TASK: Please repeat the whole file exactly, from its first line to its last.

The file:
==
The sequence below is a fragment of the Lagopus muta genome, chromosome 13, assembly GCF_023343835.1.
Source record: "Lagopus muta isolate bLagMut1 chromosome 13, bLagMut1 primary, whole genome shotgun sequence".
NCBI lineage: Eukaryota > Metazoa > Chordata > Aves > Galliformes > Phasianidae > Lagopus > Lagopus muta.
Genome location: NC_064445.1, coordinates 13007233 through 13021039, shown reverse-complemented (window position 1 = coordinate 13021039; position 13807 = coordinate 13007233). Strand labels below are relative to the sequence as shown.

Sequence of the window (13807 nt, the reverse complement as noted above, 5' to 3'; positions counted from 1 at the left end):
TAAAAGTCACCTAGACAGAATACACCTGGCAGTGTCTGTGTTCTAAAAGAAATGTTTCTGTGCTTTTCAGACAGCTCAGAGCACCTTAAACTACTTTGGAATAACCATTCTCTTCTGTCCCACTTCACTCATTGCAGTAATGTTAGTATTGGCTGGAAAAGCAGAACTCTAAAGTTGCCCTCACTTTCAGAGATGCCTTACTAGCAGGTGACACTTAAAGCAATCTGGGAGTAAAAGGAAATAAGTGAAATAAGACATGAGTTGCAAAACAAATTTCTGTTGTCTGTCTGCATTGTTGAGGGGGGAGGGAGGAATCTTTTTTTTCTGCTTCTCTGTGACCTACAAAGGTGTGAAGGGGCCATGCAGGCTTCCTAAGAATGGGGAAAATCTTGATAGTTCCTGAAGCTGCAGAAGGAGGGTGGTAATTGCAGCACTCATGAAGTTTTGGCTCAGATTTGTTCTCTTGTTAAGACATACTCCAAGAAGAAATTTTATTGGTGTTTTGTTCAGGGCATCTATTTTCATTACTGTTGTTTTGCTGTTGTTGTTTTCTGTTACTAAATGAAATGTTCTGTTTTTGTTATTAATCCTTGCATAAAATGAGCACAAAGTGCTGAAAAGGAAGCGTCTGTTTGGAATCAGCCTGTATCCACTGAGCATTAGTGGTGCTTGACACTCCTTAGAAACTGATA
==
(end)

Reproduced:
The sequence below is a fragment of the Lagopus muta genome, chromosome 13, assembly GCF_023343835.1.
Source record: "Lagopus muta isolate bLagMut1 chromosome 13, bLagMut1 primary, whole genome shotgun sequence".
NCBI lineage: Eukaryota > Metazoa > Chordata > Aves > Galliformes > Phasianidae > Lagopus > Lagopus muta.
Genome location: NC_064445.1, coordinates 13007233 through 13021039, shown reverse-complemented (window position 1 = coordinate 13021039; position 13807 = coordinate 13007233). Strand labels below are relative to the sequence as shown.

Sequence of the window (13807 nt, the reverse complement as noted above, 5' to 3'; positions counted from 1 at the left end):
TAAAAGTCACCTAGACAGAATACACCTGGCAGTGTCTGTGTTCTAAAAGAAATGTTTCTGTGCTTTTCAGACAGCTCAGAGCACCTTAAACTACTTTGGAATAACCATTCTCTTCTGTCCCACTTCACTCATTGCAGTAATGTTAGTATTGGCTGGAAAAGCAGAACTCTAAAGTTGCCCTCACTTTCAGAGATGCCTTACTAGCAGGTGACACTTAAAGCAATCTGGGAGTAAAAGGAAATAAGTGAAATAAGACATGAGTTGCAAAACAAATTTCTGTTGTCTGTCTGCATTGTTGAGGGGGGAGGGAGGAATCTTTTTTTTCTGCTTCTCTGTGACCTACAAAGGTGTGAAGGGGCCATGCAGGCTTCCTAAGAATGGGGAAAATCTTGATAGTTCCTGAAGCTGCAGAAGGAGGGTGGTAATTGCAGCACTCATGAAGTTTTGGCTCAGATTTGTTCTCTTGTTAAGACATACTCCAAGAAGAAATTTTATTGGTGTTTTGTTCAGGGCATCTATTTTCATTACTGTTGTTTTGCTGTTGTTGTTTTCTGTTACTAAATGAAATGTTCTGTTTTTGTTATTAATCCTTGCATAAAATGAGCACAAAGTGCTGAAAAGGAAGCGTCTGTTTGGAATCAGCCTGTATCCACTGAGCATTAGTGGTGCTTGACACTCCTTAGAAACTGATA